I got to thinking about it, as I said, in a fictional worldbuilding context — without thinking of Sallust at all — when I was trying to do something technical and theological with the worldbuilding in a way that seeded the plot (breaking a prohibition against looking upon oracles during an inauspicious season because someone was impatient and disrespectful). I re-read Sallust shortly after outlining that, and the passage struck me.

      To think Platonically, it would be odd if fallow/inauspicious days were actually days of immense, inauspicious danger, as nothing bad comes from the Gods, and nothing evil actually exists — it’s all just that space-time interference pattern. I think these inauspicious days must symbolically function to call attention to and augment the sense of sacredness on auspicious and ordinary days. Of course, we also have days like this at the end of each lunar month, and I’m trying to integrate that a bit better by doing ancestor and underworld-focused prayers at that time. It’s a 2022 goal.

      Liked by 1 person

    2. My take on miasma and veiling the shrines is somewhat heretical, but I don’t see it as apotropaic so much as a grace period. When ill or in mourning, I’m given some time off from functioning as a priestess. I’m not shut off from my Gods, just given some time to NOT be a shrine tender, or particularly pious, even to be angry with Them.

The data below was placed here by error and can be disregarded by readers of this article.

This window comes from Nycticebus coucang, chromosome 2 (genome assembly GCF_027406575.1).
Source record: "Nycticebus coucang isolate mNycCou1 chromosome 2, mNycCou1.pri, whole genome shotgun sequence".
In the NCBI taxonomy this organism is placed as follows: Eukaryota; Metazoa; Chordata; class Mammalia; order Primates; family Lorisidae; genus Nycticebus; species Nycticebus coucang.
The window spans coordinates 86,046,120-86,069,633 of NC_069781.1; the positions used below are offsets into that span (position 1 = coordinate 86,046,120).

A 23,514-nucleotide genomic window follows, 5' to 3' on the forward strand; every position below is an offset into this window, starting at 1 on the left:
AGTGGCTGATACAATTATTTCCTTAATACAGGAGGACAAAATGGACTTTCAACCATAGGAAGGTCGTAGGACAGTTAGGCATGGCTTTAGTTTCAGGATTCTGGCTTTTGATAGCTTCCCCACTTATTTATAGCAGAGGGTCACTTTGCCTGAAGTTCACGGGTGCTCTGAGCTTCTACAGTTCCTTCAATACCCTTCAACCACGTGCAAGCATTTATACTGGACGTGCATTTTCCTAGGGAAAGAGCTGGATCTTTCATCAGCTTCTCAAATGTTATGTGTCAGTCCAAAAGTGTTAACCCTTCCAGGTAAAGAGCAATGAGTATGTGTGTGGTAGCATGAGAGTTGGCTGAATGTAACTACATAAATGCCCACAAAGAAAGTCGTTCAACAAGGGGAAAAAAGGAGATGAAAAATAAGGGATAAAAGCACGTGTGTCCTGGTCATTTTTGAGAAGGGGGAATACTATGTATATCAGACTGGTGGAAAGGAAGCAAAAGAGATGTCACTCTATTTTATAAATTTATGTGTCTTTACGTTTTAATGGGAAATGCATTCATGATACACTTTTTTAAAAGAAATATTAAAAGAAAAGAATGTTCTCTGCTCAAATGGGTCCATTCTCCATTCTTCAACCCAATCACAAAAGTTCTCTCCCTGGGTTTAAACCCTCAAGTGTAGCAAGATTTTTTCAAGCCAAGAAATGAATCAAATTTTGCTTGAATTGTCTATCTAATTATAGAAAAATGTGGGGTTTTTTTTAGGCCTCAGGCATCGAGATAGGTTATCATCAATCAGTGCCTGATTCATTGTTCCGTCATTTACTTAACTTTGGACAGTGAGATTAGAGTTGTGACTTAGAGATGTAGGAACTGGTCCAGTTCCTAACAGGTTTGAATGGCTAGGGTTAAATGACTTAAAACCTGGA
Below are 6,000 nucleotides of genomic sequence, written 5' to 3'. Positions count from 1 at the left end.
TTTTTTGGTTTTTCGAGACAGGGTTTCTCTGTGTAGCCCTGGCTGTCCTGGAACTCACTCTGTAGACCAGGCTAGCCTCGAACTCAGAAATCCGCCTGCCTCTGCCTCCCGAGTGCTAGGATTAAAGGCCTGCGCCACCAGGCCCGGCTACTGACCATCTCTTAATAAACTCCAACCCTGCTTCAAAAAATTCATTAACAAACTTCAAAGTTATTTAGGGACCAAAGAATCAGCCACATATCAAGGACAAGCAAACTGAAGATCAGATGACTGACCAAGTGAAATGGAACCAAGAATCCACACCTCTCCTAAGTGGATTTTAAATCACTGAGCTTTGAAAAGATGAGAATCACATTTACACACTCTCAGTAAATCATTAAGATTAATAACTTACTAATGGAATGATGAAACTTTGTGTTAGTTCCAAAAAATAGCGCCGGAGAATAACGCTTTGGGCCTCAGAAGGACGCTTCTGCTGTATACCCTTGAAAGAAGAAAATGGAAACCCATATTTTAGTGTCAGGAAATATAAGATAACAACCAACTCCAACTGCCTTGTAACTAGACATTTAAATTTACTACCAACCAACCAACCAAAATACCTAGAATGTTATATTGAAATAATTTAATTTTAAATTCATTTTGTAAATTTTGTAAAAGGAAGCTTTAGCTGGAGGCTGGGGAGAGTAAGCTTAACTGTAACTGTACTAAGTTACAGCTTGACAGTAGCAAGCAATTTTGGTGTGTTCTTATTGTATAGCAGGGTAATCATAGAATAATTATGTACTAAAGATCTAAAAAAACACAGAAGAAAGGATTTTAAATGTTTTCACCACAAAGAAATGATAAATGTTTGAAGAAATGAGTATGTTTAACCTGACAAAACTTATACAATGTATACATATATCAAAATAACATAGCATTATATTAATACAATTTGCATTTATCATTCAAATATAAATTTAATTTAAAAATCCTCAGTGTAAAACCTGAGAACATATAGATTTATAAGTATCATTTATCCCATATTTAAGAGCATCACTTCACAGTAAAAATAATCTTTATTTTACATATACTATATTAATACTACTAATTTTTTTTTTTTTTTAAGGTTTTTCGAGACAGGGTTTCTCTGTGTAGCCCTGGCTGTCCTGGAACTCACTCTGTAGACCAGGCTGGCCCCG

In the Anthesteria particularly this doesn’t really apply. I do it to protect the shrines from the pollution of Orestes, but I didn’t do it this year.

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  2. I get the feeling everyone is getting a bare bones vibe this year. I’m mostly doing libations for Dionysos, Ariadne, and the dead with maybe a doll hung for Erigone if I can find a good one

    Liked by 3 people

    1. That sounds lovely and very fitting! There must be something in the air, and also … I just realized that there were more than two holidays happening at the same time because many people were celebrating a superb owl 🦉 on Sunday.

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  3. I have to scale mine way back this year, but a friend helped me set up a really beautiful altar. I’ll just do a single element of the festival on each day of it. But the wine will be poured and the prayers said!